Two years ago, I went to an advanced screening of Step Up 3, and I absolutely loved it. It was my favorite Step Up movie, and it still is. I remember in the post movie Q&A section, some said, “I loved most of the movie.” When asked what part she didn’t like, she said “Any part with talking.” I think this comment was one movie off. In Step Up Revolution, the lack of depth and compassion in the story, combined with the sub par acting, is made up for only slightly by the awesome dancing. Revolution is a good, but unnecessary addition to the Step Up franchise.
The movie opens up with the mob taking over Ocean Drive, dancing on top of Cadillacs, and shutting down the famous Miami beach. From there, we find out that the mob is a group of dancers who are staging performances around Miami in an attempt to win a Youtube contest. The first user to get 10 million views wins $100,000, which would be enough for them to get out of Miami and into the spotlight.
The leaders of the crew are Sean (Ryan Guzman) and Eddy (Misha Gabriel Hamilton), who work as waiters at a restaurant owned by Mr. Anderson (Peter Gallagher). While Sean and Eddy are out at a day club, they meet Emily (Kathryn McCormick), who instantly catches Sean’s eye. They hit it off, and Sean finds out that Emily is in Miami to try to get into a prestigious dance academy, which is run by a familiar face to So You Think You Dance fans.
Sean helps Emily out with her piece while planning various performances for the mob. They have one in an art museum, where they have some amazing moves that use camouflage and cool lighting. Eventually, they find out that Mr. Anderson, who has since fired Eddy for being late to a meeting, is planning on building a giant hotel and resort that will wipe out their homes, restaurants, and practice garage. It is also around this time that we see the inevitable twist with the new person in the crews in these movies, and that is that Emily is Mr. Anderson’s daughter. Sean knows this early on, but he keeps it a secret from Eddy, who is skeptical of her from the beginning.
Eventually, Emily helps plan the biggest performance so far, where they crash the city council meeting wearing suits and carrying briefcases. This was my favorite number in the movie, as it really felt like a flash mob, with the dancers starting it off by freezing in place while walking with other patrons of the building. Cash rained down as they danced and they built a 10 ft tall street art piece, proclaiming that they aren’t for sale. This is where their performance art turned in to protest art, as the trailers kept reiterating.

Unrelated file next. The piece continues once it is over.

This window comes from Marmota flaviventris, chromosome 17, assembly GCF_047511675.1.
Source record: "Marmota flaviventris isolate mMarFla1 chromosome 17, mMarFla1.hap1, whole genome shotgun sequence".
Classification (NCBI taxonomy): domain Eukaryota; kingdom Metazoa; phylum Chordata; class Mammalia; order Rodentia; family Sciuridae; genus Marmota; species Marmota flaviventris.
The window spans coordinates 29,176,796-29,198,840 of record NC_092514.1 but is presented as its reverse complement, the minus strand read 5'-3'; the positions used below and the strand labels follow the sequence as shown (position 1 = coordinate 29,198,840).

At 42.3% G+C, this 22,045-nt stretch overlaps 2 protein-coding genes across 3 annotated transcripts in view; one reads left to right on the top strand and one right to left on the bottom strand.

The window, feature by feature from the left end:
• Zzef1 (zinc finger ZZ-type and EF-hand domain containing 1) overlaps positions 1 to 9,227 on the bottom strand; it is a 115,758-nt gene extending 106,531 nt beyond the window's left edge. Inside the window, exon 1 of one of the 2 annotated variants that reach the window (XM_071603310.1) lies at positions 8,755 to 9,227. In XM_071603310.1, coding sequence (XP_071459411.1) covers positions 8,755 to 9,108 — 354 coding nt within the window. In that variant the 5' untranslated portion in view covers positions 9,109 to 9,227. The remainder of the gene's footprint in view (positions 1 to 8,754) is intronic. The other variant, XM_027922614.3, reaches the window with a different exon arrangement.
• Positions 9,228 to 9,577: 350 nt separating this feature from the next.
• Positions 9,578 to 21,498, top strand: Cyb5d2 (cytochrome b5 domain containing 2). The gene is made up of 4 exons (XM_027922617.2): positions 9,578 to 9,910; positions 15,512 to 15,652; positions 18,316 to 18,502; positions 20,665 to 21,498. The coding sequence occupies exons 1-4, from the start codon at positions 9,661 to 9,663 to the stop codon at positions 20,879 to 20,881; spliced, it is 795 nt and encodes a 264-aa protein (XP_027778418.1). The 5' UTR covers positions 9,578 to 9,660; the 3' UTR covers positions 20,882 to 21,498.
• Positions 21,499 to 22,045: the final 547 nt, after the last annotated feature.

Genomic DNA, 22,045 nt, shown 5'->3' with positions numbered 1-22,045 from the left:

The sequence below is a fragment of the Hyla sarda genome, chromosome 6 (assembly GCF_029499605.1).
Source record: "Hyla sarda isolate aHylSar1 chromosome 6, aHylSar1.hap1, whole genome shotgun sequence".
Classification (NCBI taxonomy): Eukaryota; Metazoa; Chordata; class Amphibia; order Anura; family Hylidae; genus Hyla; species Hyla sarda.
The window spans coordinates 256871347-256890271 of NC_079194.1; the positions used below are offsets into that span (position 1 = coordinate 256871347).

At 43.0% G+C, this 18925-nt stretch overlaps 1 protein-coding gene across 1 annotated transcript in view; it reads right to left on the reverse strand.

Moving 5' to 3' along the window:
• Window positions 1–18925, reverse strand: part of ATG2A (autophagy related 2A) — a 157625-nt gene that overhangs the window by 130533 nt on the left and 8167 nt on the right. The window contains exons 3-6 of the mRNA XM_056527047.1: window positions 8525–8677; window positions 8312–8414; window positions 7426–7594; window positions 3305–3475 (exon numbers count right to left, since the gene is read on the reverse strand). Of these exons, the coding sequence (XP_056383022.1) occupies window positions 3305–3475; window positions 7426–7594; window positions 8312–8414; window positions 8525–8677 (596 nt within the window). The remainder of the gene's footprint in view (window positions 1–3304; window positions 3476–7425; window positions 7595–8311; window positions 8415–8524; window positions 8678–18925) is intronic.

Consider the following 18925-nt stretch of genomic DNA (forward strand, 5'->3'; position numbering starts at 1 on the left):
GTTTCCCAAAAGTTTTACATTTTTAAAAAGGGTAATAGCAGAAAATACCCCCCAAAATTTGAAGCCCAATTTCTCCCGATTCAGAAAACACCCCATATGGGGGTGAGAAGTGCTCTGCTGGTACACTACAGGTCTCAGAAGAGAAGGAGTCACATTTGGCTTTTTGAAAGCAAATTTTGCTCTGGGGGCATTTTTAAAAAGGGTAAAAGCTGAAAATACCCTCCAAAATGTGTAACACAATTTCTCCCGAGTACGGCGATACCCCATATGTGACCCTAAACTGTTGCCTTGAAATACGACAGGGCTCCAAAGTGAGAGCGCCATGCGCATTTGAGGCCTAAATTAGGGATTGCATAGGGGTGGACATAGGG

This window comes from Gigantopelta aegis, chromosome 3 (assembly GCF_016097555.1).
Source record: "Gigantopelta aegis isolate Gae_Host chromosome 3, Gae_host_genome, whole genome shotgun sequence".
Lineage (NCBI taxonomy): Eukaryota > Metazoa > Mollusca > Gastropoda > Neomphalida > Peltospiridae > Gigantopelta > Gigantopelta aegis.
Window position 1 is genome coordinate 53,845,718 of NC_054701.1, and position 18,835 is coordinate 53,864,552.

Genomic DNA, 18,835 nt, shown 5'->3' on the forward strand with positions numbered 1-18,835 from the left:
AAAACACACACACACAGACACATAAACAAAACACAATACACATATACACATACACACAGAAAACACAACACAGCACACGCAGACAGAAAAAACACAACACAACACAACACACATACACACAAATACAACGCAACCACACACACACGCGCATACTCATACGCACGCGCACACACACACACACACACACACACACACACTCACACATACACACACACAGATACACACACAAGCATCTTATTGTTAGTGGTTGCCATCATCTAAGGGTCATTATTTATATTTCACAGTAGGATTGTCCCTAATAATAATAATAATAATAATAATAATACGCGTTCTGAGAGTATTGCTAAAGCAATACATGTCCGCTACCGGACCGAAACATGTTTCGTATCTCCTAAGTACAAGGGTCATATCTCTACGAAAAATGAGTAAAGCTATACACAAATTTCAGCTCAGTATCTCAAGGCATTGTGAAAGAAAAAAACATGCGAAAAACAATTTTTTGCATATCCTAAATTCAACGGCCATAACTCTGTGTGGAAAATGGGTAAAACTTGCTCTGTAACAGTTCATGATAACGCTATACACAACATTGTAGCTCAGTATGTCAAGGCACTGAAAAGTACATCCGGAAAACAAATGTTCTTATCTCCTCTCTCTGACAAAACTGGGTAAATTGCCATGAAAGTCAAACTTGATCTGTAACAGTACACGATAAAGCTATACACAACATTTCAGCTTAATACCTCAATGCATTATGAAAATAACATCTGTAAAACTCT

Eddy then slips a camera into Sean and Emily’s rehersal, and finds out Emily’s big secret. Rather then confronting them about it, he performs his own Mob piece that take’s place at a big gala for Mr. Anderson. Eddy creates a video, outlining Emily’s betrayal of her father, and at the end, the cops detain Eddy and Sean. This disqualifies them from the competition, and now they’ll whole plan is ruined.
Of course, when they are down and out, they do what they do in all Step Up movies: put the beef behind them, and DANCE. They decide to stage one more big mob performance, and they do this at the public ground breaking of the big project. The final number goes about 10-15 minutes, and is very well put together. They had some great parts that involved trampolines, bungee cords, and some familiar faces from previous movies. Mr. Anderson, seeing his daughter’s face when watching the mob, is suddenly transformed, and vows to work with them on the project, without destroying their homes and work. And they get an offer for Nike, so all their problems are solved! Everything’s wrapped up in a nice little bow.
Overall, the story is very lackluster, but as we’ve come to expect, the dancing makes up for it. Also, this was the first time that the crew was dancing solo, rather the battling with another crew. I missed that element at times, but their pieces were also very well thought out, and it was cool that they were able to use a whole room, rather then just a dance floor. You know what you are getting when you go see Step Up, and Revolution gives you exactly what you were looking for. Groundbreaking? No. Entertaining? Yes.
Plus, this is one of the few instances where seeing it 3D actually enhances the movie. Much like Step Up 3, the dances all incorporate elements to take advantage of the technology. The sand kicked up by the dancers feet, the powder they put on their hands and throw at opponents, it all comes out in eye-popping detail. The camoflauged dancers in the fine art exhibit where particularly memorable, as they appeared to really dance out of the artwork.
Are you excited for the movie? What did you think if you already checked it out? Let us know in the comments!